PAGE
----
Today's post will have nothing to do with farm taxes, farm business, Section 199A. Instead, tomorrow I will be touring the Case IH Combine plant in Grand Island, Nebraska. I spent Monday and Tuesday teaching a Tax Advisor Update class and was able to set up a tour for Wednesday.
My parents were married in 1959 and started to farm near Dixie, Washington (about 50 miles west of Idaho and 10 miles north of Oregon). This area is in the foothills of the Blue Mountains and has very steep hills. For example, our home place had over 450 feet of elevation change in an 150 acre field.
In 1961, my parents upgraded to a IH 151 combine. This combine had four-way hydraulic leveling which allowed the sieves, etc. to remain level on up to a 50% slope (I can tell you we had slopes steeper than this that the combine could not level one). Here is a line-up of several 151 combines owned and operated by my relatives
After a few years, we upgraded to a IH 403 combine which was an improvement over the 151, but still did four-way leveling. Here is a photo of my dad in the 403 combine:
A few years later, we finally upgraded to the IH 453. That was the last model IH made with a cylinder. They then brought out the 1400 series which was first Axial Flow combines (no cylinder and no straw walkers). This would be the last type of combine we had before my dad retired at age 72. Here is a photo of the new 453 (likely around 1975):
I started operating combines full-time for my dad at about age 14. One harvest, for some reason I asked my dad if I could spend the night at my friend's house and he said "No problem, just come out in the morning". As I was passing my uncle's house, he flagged me down and told me that my dad had flipped the combine and was trapped in the cab on a fairly steep hillside (but by far not the steepest).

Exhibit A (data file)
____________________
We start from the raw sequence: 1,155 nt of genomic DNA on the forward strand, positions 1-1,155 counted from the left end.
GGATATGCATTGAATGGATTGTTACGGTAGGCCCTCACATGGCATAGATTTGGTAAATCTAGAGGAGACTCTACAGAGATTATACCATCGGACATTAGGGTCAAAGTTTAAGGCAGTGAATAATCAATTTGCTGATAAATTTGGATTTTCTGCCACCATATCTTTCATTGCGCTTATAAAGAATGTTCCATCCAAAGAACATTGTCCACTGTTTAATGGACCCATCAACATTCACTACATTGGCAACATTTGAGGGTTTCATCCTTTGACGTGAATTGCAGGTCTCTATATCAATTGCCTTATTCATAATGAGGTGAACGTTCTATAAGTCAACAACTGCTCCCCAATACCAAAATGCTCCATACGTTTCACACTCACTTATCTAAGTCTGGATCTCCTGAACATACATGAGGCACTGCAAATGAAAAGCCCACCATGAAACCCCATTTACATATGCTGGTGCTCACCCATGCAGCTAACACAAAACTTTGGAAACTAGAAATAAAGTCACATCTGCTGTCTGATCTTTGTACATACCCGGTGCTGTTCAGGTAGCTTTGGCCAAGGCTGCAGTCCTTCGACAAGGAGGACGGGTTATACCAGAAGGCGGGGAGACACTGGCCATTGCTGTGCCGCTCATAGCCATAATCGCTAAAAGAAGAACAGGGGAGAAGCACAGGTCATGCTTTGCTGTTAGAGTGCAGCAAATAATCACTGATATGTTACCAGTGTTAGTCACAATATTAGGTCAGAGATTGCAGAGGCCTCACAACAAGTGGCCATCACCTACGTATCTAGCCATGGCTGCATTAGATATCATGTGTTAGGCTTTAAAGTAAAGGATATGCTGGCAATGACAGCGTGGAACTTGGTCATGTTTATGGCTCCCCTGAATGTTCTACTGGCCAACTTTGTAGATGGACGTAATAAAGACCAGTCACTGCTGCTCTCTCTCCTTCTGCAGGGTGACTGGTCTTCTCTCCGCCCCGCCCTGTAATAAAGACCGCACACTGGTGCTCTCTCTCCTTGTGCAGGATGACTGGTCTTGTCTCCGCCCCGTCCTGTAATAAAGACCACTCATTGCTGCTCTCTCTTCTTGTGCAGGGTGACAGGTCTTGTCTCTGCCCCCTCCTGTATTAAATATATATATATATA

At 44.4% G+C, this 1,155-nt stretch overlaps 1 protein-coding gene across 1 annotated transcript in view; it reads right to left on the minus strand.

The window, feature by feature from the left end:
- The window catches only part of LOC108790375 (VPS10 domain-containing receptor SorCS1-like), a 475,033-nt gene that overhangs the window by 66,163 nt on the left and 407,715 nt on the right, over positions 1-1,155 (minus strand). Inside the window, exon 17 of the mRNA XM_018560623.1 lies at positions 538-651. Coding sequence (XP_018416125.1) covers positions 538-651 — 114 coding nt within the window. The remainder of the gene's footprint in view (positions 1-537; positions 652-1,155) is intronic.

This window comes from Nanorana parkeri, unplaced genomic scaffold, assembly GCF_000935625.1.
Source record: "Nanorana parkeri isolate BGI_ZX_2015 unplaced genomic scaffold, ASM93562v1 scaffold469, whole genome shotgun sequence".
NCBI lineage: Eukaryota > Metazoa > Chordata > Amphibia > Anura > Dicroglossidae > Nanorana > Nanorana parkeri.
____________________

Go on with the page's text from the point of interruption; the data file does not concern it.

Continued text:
When I got to the field, I could see the combine flipped over. Luckily for my dad, he was fairly small (about 5'6" and 140 pounds) and the grain bin was full of dry peas to cushion the combine to not fully crush my dad.
The combine had a throttle lever about 5 inches long and 3/8" inch thick metal that went through my dad's thigh and pinned him inside the crushed cab. The EMT's finally handed a hacksaw to my dad and he had to cut himself out.
Being the typical tough "German" farmer, my dad spent close to 2 weeks in the hospital, got home and was out doing fall wheat plant not too long thereafter. Here are some of the photos of the accident.
Since I grew up operating "Red" combines, I am very excited to get a tour of the plant tomorrow.